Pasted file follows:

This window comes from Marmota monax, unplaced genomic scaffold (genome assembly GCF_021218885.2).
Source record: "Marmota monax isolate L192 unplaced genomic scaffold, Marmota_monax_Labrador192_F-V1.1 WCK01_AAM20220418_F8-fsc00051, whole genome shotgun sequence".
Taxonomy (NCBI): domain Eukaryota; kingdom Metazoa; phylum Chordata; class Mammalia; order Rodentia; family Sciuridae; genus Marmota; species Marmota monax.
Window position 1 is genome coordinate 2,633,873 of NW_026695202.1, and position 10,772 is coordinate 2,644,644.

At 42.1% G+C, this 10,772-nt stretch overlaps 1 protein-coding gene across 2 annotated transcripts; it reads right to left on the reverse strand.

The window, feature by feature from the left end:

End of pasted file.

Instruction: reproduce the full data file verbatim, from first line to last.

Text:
This window comes from Marmota monax, unplaced genomic scaffold (genome assembly GCF_021218885.2).
Source record: "Marmota monax isolate L192 unplaced genomic scaffold, Marmota_monax_Labrador192_F-V1.1 WCK01_AAM20220418_F8-fsc00051, whole genome shotgun sequence".
Taxonomy (NCBI): domain Eukaryota; kingdom Metazoa; phylum Chordata; class Mammalia; order Rodentia; family Sciuridae; genus Marmota; species Marmota monax.
Window position 1 is genome coordinate 2,633,873 of NW_026695202.1, and position 10,772 is coordinate 2,644,644.

At 42.1% G+C, this 10,772-nt stretch overlaps 1 protein-coding gene across 2 annotated transcripts; it reads right to left on the reverse strand.

The window, feature by feature from the left end: